She reacted happily, hugging me, but then apologising. Where she came from, dhampirs were not liked, and most vampires considered them abominations to be destroyed. She asked what I knew and I told her that I had already said what I knew. Thinking then that she may need to feed, I asked if she required blood. She told me that she did not. What she did tell me was that within the dhampir, there were two warring sides, forever fighting for control. It sounded very much to me like the fight we vampires have with our beast and told her a little about that.  She said that her father had taught her some mental control techniques to keep her beast under control, but now that wall, as she called it, was crumbling and she was afraid of losing control. She had done so once already, during the fight against the sluagh. Vedis had given her some help too, but she was afraid it wasn’t enough. Vedis had also told her that she would have to come to terms with that side of herself, but she did not like that, since she had seen what that side could do.

I was not sure what to tell her. I had learned some self-control once Mother coaxed me out of the bottle after Alex died, and more when I had to pass for human in my early years as a vampire, when I was still on board the ship. I also thought of the defences against mental attack I had been taught, back in my days in London. So, lacking anything else, I told her about those things and offered to tell her how I did it, if she so wished.

Mention of my mother sent her off on a tangent and she asked if I remembered my mother’s name. I was surprised by that question and wondered aloud why I shouldn’t. I told her that I did indeed know my mothers name and told her briefly of the family history I had researched. Getting back tot the matter of controlling the beast, I said that I would consult, on a confidential basis, of course, with somebody who might know more.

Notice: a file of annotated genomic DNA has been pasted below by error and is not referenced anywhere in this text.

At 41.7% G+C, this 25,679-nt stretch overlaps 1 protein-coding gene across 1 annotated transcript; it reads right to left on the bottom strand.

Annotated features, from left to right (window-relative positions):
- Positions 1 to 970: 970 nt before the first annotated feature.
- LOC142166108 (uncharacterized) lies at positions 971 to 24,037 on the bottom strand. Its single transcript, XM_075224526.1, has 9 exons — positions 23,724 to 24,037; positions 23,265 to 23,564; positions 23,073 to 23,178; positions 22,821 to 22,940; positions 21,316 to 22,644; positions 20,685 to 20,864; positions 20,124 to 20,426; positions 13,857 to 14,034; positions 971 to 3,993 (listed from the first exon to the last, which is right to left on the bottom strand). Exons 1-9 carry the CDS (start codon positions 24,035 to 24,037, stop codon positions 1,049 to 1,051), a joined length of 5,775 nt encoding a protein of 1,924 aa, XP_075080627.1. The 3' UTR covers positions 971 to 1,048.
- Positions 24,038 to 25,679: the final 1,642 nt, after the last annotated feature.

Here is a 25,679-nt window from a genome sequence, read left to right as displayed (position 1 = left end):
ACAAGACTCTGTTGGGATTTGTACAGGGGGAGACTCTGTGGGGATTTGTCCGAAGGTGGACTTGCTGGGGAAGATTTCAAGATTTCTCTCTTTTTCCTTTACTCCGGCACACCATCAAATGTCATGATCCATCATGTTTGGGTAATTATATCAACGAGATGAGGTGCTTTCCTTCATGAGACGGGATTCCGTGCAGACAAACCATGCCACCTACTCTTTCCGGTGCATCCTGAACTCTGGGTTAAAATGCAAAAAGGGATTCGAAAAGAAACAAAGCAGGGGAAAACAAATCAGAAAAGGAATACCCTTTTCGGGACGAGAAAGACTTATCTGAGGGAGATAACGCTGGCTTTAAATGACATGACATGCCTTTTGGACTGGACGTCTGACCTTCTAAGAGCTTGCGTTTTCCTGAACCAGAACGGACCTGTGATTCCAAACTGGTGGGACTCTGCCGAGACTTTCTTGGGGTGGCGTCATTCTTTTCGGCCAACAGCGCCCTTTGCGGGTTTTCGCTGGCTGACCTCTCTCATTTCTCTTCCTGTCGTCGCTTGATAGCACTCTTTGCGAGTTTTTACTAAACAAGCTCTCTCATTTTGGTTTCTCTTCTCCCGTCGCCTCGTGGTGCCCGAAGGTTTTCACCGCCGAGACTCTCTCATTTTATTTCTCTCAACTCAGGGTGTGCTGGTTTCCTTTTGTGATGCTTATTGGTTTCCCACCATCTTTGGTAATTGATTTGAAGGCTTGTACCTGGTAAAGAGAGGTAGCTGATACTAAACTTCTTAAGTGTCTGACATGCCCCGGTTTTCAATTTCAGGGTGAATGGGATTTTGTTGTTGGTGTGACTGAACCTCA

While I was answering her, another thought from Maric came into my head. He was about to go and visit Vedis to discuss our mutual survival strategy and told me I was charged with the safety of Mysthaven and Aoibheann while he was away, which wouldn’t be for long. I replied that it both were always in my care. I added that I had some questions about controlling the beast and also wondered if he knew anything of dhampirs. He answered that he could educate me on both, later.

Returning my attention to Dori, I said that I would have to consult, since my knowledge was not great, explaining how I had not seen my sire since a couple of days after my embrace. I promised I would keep her identity a secret as far as was possible. She was clearly worried that anybody I asked might have the same destructive attitude to her. She asked if I didn’t have a mental connection to my sire. All I could say to that was that I believed such things required a blood bond, and I had not had the chance to bond with Katharina. However, I knew that such things were possible. I didn’t mention that I knew it from personal experience, again, to avoid complicated explanations.